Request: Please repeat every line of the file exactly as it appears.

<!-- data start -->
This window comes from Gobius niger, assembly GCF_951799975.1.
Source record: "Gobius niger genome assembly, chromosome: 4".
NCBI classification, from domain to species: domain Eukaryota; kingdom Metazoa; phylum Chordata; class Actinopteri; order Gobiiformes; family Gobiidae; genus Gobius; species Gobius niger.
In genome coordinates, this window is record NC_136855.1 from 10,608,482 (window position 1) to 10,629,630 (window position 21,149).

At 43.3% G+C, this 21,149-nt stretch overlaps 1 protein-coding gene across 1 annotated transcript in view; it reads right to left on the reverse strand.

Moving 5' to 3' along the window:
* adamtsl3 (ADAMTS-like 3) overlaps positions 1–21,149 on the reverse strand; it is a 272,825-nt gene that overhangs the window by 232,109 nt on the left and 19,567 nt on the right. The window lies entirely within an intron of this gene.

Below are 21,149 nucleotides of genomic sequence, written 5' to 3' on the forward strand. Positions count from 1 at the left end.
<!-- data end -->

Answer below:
This window comes from Gobius niger, assembly GCF_951799975.1.
Source record: "Gobius niger genome assembly, chromosome: 4".
NCBI classification, from domain to species: domain Eukaryota; kingdom Metazoa; phylum Chordata; class Actinopteri; order Gobiiformes; family Gobiidae; genus Gobius; species Gobius niger.
In genome coordinates, this window is record NC_136855.1 from 10,608,482 (window position 1) to 10,629,630 (window position 21,149).

At 43.3% G+C, this 21,149-nt stretch overlaps 1 protein-coding gene across 1 annotated transcript in view; it reads right to left on the reverse strand.

Moving 5' to 3' along the window:
* adamtsl3 (ADAMTS-like 3) overlaps positions 1–21,149 on the reverse strand; it is a 272,825-nt gene that overhangs the window by 232,109 nt on the left and 19,567 nt on the right. The window lies entirely within an intron of this gene.

Below are 21,149 nucleotides of genomic sequence, written 5' to 3' on the forward strand. Positions count from 1 at the left end.